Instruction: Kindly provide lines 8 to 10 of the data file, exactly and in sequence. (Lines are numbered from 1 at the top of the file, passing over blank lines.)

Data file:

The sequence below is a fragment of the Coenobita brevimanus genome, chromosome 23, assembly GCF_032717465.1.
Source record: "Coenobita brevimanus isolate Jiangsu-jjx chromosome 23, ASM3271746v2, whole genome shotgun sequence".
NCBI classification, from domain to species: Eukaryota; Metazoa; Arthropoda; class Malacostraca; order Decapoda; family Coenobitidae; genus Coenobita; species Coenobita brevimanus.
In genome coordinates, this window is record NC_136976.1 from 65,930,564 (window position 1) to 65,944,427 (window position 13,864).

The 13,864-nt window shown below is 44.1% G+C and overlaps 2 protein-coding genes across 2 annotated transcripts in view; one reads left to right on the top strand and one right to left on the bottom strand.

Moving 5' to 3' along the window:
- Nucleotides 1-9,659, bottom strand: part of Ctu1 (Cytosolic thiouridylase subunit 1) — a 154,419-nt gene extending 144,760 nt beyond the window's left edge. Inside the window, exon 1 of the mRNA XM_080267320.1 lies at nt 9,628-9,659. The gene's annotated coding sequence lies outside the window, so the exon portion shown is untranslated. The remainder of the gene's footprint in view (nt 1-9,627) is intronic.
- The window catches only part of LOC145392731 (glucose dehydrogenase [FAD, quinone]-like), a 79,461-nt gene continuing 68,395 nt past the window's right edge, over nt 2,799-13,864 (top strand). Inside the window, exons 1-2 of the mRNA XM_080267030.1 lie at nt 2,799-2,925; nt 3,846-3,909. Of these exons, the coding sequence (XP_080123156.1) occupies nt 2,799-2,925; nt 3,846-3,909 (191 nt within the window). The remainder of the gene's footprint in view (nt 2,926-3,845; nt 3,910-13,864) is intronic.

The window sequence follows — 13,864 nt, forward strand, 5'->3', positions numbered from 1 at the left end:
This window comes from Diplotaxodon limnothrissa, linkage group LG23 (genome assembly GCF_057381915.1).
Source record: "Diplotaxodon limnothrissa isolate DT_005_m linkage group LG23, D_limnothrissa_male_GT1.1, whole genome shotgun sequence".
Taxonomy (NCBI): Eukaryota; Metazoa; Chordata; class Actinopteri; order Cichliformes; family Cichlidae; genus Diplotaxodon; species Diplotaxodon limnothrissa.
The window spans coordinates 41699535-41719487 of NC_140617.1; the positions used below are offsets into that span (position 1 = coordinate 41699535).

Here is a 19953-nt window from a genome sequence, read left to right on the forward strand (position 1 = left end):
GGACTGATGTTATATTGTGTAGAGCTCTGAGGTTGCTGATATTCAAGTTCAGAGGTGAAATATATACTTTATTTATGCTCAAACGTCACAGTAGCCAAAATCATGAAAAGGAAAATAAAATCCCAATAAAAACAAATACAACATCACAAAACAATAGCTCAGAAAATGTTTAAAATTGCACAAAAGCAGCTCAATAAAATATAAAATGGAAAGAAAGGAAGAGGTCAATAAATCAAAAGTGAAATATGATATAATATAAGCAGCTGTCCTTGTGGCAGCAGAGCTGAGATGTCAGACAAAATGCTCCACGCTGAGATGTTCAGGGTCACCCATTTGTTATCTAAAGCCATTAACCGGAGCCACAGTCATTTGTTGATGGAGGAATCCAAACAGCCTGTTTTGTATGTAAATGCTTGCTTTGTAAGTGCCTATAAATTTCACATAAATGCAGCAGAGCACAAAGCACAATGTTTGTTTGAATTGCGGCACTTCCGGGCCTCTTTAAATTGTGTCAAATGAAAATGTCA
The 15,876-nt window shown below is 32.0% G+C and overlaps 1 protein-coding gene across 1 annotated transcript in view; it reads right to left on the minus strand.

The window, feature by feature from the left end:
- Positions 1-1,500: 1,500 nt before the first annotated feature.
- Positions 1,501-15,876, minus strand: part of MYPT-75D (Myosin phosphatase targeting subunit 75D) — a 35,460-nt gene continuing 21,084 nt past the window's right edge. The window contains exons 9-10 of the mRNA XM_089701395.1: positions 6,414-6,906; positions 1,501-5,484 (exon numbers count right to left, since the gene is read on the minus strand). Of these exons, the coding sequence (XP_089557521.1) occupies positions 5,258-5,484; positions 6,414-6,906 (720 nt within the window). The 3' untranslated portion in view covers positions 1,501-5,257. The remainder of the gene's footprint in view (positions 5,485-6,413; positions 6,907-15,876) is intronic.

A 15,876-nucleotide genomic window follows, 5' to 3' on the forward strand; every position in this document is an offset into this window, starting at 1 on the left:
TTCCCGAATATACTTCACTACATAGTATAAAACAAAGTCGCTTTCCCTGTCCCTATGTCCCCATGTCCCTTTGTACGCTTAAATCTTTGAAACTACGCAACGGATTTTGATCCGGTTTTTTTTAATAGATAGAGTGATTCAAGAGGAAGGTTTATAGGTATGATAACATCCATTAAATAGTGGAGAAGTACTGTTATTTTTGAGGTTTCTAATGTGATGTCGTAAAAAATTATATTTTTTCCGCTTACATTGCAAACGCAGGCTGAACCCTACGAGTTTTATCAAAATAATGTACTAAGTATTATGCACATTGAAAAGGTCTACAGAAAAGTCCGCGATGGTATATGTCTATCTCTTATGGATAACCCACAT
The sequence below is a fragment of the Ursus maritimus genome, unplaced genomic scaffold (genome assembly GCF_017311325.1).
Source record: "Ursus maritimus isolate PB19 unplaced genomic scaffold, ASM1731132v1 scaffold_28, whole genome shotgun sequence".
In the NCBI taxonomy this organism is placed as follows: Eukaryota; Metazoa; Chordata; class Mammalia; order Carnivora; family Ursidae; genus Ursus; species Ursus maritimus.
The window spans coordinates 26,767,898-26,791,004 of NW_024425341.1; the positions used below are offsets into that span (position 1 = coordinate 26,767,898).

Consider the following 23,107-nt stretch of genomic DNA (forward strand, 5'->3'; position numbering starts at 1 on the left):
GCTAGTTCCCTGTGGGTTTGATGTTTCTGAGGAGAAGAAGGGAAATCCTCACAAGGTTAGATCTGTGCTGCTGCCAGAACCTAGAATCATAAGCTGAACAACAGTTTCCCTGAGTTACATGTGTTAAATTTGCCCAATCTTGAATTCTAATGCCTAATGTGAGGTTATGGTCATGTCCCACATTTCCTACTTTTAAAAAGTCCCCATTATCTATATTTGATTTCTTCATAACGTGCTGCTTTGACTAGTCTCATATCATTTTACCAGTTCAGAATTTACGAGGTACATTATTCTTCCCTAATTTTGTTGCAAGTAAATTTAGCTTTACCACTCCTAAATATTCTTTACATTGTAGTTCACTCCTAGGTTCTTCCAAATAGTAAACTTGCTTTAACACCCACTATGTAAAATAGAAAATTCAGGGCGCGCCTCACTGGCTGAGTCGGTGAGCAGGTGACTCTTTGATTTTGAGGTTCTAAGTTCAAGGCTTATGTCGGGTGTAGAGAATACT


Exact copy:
- The window catches only part of LOC145392731 (glucose dehydrogenase [FAD, quinone]-like), a 79,461-nt gene continuing 68,395 nt past the window's right edge, over nt 2,799-13,864 (top strand). Inside the window, exons 1-2 of the mRNA XM_080267030.1 lie at nt 2,799-2,925; nt 3,846-3,909. Of these exons, the coding sequence (XP_080123156.1) occupies nt 2,799-2,925; nt 3,846-3,909 (191 nt within the window). The remainder of the gene's footprint in view (nt 2,926-3,845; nt 3,910-13,864) is intronic.

The window sequence follows — 13,864 nt, forward strand, 5'->3', positions numbered from 1 at the left end:
This window comes from Diplotaxodon limnothrissa, linkage group LG23 (genome assembly GCF_057381915.1).